Dusted Reviews

Atoms for Peace - Amok

today features
reviews charts
labels writers
info donate

Search by Artist

Sign up here to receive weekly updates from Dusted

email address

Recent Reviews

Dusted Reviews

Artist: Atoms for Peace

Album: Amok

Label: XL

Review date: Feb. 26, 2013

Atoms for Peace - "Default"

On December 8, 1953, during his speech "Atoms for Peace," President Ike D. Eisenhower addressed a UN General Assembly thusly: "I feel impelled to speak today in a language that in a sense is new — one which I, who have spent so much of my life in the military profession, would have preferred never to use. That new language is the language of atomic warfare."

Some six decades later (February 19, 2013, to be exact), during a Reddit AMA with Atoms for Peace’s Thom Yorke and Nigel Godrich, superior_taste asked: "How can you advocate that nuclear power is bad when in actuality it’s the only realistic alternative to fossil fuels and vastly greener and more sustainable? It seems like a fairly asinine position to take, especially considering modern development in breeder and thorium reactors, essentially nullifying the issues of old technology."

Ever the Socratic, Thom Yorke replied, "where you gonna put the waste guy?!!!”

To be fair, Yorke used to be more candid. In the aftermath of the GOP massacre of Tuesday, November 4, 2008, over at Radiohead repository Dead Air Space, Yorke was in a particularly celebratory mood as November 5 marked Guy Fawkes Night, brother J. Greenwood’s birthday, and as Yorke christened it, “the dawn of a new era in politics in the USA.”

To be fairer still, Thom Yorke used to make better music than the nine anemic Atoms for Peace cuts here. Apropos of the electro dōjō he’s been wont to master ever since, that night in November, he gave us a remix, too. “Harrowdown Hill,” the second single from Yorke’s ‘06 solo outing The Eraser, was where the body of ex-UN weapons inspector David Kelly showed up three years prior. A biological warfare expert with the UK’s Ministry of Defence, Kelly’s Iraq dossier had aroused suspicions regarding the actuality of Saddam Hussein’s WMDs. Not surprisingly, The Hutton Inquiry officially ruled Kelly’s death a suicide. With “Harrowdown Hill” (Tchk Logic Jump Rmx), however, Yorke offered a different take: “I humbly donate a remix…a small reminder of the dark days of Bush’s [administration].”

Ultimately, Yorke’s remake proved to be a welcome re-modeling — much, much better than anything on Amok. In fact, to this day, it’s one of the brightest examples of the places he would go untethered to the Radiohead brand. Because, let’s be honest, 2003’s Hail to the Thief was only slightly better than the Bush-cum-Blair blundering it purported to rebuke. And with King of Limbs not worth the paper that accompanied it, I, who have spent so much of my life in the Radiohead profession, had given up on Thom Yorke making any more grand statements — especially of the muso-political kind.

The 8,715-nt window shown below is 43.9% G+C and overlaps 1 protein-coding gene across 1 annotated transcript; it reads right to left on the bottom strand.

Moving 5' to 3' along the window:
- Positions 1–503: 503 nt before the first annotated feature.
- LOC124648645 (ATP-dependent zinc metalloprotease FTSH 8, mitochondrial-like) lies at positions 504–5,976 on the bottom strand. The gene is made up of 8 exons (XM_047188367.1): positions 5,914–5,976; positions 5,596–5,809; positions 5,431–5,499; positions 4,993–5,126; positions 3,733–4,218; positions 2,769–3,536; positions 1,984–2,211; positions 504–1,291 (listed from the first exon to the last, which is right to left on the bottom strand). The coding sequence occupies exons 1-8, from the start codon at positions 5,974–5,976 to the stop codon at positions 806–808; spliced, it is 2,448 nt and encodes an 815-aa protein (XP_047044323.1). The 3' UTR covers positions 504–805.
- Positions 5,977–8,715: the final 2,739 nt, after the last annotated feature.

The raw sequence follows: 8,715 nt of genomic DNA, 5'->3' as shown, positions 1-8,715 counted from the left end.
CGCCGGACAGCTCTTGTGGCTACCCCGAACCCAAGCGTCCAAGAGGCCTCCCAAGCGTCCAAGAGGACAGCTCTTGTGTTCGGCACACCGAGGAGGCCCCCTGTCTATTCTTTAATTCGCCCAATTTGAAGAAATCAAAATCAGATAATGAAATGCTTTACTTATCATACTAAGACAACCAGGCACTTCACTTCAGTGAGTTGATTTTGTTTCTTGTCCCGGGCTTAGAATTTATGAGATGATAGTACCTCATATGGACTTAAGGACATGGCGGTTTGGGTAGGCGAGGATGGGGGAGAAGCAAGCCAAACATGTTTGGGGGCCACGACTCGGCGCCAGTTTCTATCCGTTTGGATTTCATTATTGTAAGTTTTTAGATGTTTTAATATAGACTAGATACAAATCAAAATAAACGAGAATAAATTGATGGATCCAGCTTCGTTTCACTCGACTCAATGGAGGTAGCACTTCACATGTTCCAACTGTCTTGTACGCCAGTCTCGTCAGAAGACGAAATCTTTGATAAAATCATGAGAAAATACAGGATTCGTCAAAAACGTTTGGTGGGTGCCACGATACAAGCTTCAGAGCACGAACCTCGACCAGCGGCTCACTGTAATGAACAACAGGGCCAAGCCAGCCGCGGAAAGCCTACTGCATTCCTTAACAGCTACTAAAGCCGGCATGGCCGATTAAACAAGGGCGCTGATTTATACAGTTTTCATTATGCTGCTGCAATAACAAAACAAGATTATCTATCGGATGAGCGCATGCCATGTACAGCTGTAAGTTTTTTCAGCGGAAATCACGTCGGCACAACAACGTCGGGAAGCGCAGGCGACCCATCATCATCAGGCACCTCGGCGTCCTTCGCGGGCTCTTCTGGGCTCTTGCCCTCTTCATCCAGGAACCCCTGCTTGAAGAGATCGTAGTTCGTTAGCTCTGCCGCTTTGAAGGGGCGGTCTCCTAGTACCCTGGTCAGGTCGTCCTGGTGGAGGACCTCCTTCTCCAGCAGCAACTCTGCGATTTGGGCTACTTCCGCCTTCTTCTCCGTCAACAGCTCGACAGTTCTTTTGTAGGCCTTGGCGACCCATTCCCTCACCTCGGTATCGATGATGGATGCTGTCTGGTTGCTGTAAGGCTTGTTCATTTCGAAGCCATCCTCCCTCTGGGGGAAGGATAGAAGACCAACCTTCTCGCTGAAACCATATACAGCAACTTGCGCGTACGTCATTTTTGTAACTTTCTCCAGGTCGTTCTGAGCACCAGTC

So, with B. Hussein Obama in the second 100 days of his own 44th, not surprisingly, things run afoul aplenty on Amok. The lead off, “Before Your Very Eyes,” is too diffident, far too subdued to say anything. It gets a bit more Afro-bravado after the break, but by then, any pang of relevance has abated. Whatever it is Yorke sees so clearly (the proliferation of nukes? … the perils of sequestration?), I miss completely. Yorke, the pundit, is gone.

Meanwhile, “Default” is probably good enough for government work, and left to play itself out, a few moments of genuine synthesis — Yorke and Godrich; Yorke and Flea; Yorke and the latter-day Manolo Badrena, himself, Mauro Refosco — prove that Thom’s trying, at least. “I made my bed / I’m lying in it,” he coos. “Ingenue,” on the other hand, is just too pretty for Yorke’s falsetto porn. Give his melodic line a full-voiced try, up from the diaphragm, and the atoms might smash together for a bona fide single. By Ultraista, perhaps.

"Such a mess / I couldn’t care less," Yorke claims on "Unless." Such ennui’s a shame, really, as it’s probably Amok’s boldest pure musical statement. It is an ominous arrangement, foreboding even, with timbres and textures we’ve not yet heard Yorke invoke. Which reminds me, given all the hype surrounding who is in this band (versus who gets heard on the record, anyways), might it be that Thom Yorke’s the weakest particle here?

It has something to do with that ol’ rock ‘n’ roll tautology, wherein a group is super only when composed of those whose music supra is superb. Certainly, The Hon’ble Thomas E. Yorke of Northamptonshire was, at one time, super. One need listen only to “Harrowdown Hill,” of course. That was albums ago, though, and I like Ike for reminding us that, in our atomic age, fusion rewards the new. Atoms for Peace could have made for a Thinking Fellers’ Coldplay, replete with Stanley Donwood cover art. Instead, we got the touring version of The Eraser.

And as for where the waste went, well, I think I know the guy. Want not, indeed.

By Logan K. Young

Read More

View all articles by Logan K. Young

Find out more about XL

©2002-2011 Dusted Magazine. All Rights Reserved.